November/December 2007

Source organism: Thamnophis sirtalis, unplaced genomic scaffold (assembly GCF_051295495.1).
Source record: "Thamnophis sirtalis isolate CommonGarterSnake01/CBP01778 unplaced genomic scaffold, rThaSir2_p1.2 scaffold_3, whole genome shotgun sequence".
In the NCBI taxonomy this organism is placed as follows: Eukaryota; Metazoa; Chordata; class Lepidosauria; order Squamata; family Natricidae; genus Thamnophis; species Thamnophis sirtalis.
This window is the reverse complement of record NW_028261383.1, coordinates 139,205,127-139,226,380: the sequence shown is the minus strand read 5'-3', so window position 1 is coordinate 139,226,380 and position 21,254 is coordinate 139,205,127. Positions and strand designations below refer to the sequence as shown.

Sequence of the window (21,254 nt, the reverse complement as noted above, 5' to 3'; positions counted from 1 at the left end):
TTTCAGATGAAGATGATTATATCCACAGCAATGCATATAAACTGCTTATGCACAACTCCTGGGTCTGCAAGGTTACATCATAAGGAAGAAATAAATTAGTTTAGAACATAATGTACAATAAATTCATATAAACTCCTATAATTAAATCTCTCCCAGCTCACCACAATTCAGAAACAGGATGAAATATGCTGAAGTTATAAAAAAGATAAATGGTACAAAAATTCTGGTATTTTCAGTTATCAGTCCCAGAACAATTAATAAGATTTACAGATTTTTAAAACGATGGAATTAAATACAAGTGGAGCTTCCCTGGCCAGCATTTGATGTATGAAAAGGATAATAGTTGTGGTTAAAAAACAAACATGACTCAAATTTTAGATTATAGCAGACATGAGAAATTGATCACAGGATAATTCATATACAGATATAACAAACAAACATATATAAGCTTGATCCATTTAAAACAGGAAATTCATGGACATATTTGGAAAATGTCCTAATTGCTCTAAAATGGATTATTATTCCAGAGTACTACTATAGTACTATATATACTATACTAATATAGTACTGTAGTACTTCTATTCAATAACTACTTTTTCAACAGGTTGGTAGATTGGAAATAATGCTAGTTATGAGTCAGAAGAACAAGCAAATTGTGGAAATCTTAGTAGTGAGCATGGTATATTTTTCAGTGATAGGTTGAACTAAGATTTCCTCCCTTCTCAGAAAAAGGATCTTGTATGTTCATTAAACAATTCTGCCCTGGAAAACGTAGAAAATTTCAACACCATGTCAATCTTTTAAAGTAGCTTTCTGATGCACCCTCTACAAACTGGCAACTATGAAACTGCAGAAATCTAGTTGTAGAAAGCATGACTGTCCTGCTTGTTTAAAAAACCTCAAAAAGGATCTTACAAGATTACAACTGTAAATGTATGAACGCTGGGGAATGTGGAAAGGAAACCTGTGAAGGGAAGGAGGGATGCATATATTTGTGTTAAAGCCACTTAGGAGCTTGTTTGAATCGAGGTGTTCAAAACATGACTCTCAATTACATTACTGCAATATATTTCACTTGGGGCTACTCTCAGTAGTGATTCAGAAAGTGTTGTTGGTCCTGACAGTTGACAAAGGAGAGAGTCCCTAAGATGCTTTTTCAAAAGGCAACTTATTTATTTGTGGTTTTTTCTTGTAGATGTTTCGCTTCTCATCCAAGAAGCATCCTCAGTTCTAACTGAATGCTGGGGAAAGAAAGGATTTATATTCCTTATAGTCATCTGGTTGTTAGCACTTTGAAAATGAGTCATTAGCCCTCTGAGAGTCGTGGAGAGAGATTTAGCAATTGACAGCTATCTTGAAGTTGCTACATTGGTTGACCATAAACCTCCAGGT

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We are interested in purchasing new plastic kickplate for our boards. What should we look for? The main advice we have is for you to buy 1 /2 inch thick yellow kickplate If you buy the 1 /4 inch thick kickplate, it will only have about a third of the lifespan that the 1 /2 inch will. The other problem with a 1 /4 inch kickplate is that it can become wavy and will not stay close to the boards, which will give bad bounces. The playability is much better with 1/2" kickplate. Yellow is the color for kickplates, as recommended by the USA Hockey and NHL rulebooks. In the IMEO class, we talked about using the Bobcat to get the ice off the slab. We're a little concerned that the tires will mark up the slab and cause problems for ice adhesion for next season... any suggestions? Keep in mind that every time one of the big arenas takes out their ice they usually do it with a Bobcat-type machine. They will then have trucks and other things on the concrete surface loading in and out from concerts. Tire marks are not an issue: clean them up by using a floor scrubber on the concrete. Using TSP (Tri-sodium Phosphate) with water is also a good cleaning choice, followed by a good rinse with the pressure washer. This will get the floor as clean as possible. When taking the ice out, turn off the compressors and let the slab temperature get up above freezing. Once this happens, the ice will separate from the concrete surface and come off in sheets. The time it takes will vary by facility and the time of year, but waiting for this to happen and using this method to remove the ice is the way to go. Is reading the electric, natural gas and water meters every day a good idea and worth the time? This month I am going to share with you the answer we received from a STAR member who found this exercise to be worth $100,000: Just because your readings are the same every day doesn't mean they are OK. When I started monitoring my water usage on an hour-to-hour, day-to-day basis, I discovered we were using the same amount of water day-in and day-out, opened or closed. This led to the discovery of a two-inch water line that had broken and found its way to a sewer drain. We saved millions of gallons of water each year. I began monitoring my gas and electric the same way and found $100,000 in savings in a two-year period. You are absolutely right! Monitor, monitor and keep on monitoring. If you think you can't afford a utility monitoring system, think again! ★ — Geary Baxter, Hamilton Center ask dave 50 R INK MAGAZ INE november/december 2007 ■ You have rink questions. Dave has rink answers. Send your questions to AskDave@rinkmagazine.com. Have the kickplate routered on both sides when purchasing it, so all you have to do is flip it over. Most companies will do this for next to nothing and it makes it much easier to flip over. STAR PHOTO STAR PHOTO 2651 Peck St. | Muskegon, MI 49444 | www.graphicshouse.net Dasher Graphics Reusable Ice logos Wall Banners Rink Wraps Make a game winning choice with GH Sports! Call us for your all graphic needs 1.800.678.4041

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